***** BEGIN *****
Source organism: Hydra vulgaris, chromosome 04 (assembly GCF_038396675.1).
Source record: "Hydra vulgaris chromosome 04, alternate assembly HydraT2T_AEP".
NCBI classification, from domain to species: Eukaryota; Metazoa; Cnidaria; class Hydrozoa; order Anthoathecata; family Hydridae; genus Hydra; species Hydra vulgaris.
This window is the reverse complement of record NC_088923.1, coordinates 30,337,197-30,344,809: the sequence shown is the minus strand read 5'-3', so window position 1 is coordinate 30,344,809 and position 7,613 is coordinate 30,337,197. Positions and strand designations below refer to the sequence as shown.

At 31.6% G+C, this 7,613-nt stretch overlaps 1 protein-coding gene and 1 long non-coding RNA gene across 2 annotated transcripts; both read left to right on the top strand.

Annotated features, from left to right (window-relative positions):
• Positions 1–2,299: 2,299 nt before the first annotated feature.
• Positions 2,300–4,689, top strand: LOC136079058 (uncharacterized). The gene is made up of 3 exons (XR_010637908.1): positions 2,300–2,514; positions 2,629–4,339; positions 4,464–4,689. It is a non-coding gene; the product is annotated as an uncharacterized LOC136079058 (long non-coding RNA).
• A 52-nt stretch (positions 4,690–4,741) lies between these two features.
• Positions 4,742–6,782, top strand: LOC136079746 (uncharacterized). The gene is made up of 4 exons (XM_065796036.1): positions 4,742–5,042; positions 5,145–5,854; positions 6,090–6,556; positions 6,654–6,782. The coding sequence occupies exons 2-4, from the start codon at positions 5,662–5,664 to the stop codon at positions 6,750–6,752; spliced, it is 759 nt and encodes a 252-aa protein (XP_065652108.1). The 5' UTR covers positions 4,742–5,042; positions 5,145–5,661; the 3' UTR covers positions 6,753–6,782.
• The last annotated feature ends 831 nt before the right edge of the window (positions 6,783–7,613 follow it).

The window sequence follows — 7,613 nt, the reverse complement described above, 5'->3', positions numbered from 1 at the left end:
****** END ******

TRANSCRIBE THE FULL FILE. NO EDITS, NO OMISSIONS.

Source organism: Hydra vulgaris, chromosome 04 (assembly GCF_038396675.1).
Source record: "Hydra vulgaris chromosome 04, alternate assembly HydraT2T_AEP".
NCBI classification, from domain to species: Eukaryota; Metazoa; Cnidaria; class Hydrozoa; order Anthoathecata; family Hydridae; genus Hydra; species Hydra vulgaris.
This window is the reverse complement of record NC_088923.1, coordinates 30,337,197-30,344,809: the sequence shown is the minus strand read 5'-3', so window position 1 is coordinate 30,344,809 and position 7,613 is coordinate 30,337,197. Positions and strand designations below refer to the sequence as shown.

At 31.6% G+C, this 7,613-nt stretch overlaps 1 protein-coding gene and 1 long non-coding RNA gene across 2 annotated transcripts; both read left to right on the top strand.

Annotated features, from left to right (window-relative positions):
• Positions 1–2,299: 2,299 nt before the first annotated feature.
• Positions 2,300–4,689, top strand: LOC136079058 (uncharacterized). The gene is made up of 3 exons (XR_010637908.1): positions 2,300–2,514; positions 2,629–4,339; positions 4,464–4,689. It is a non-coding gene; the product is annotated as an uncharacterized LOC136079058 (long non-coding RNA).
• A 52-nt stretch (positions 4,690–4,741) lies between these two features.
• Positions 4,742–6,782, top strand: LOC136079746 (uncharacterized). The gene is made up of 4 exons (XM_065796036.1): positions 4,742–5,042; positions 5,145–5,854; positions 6,090–6,556; positions 6,654–6,782. The coding sequence occupies exons 2-4, from the start codon at positions 5,662–5,664 to the stop codon at positions 6,750–6,752; spliced, it is 759 nt and encodes a 252-aa protein (XP_065652108.1). The 5' UTR covers positions 4,742–5,042; positions 5,145–5,661; the 3' UTR covers positions 6,753–6,782.
• The last annotated feature ends 831 nt before the right edge of the window (positions 6,783–7,613 follow it).

The window sequence follows — 7,613 nt, the reverse complement described above, 5'->3', positions numbered from 1 at the left end: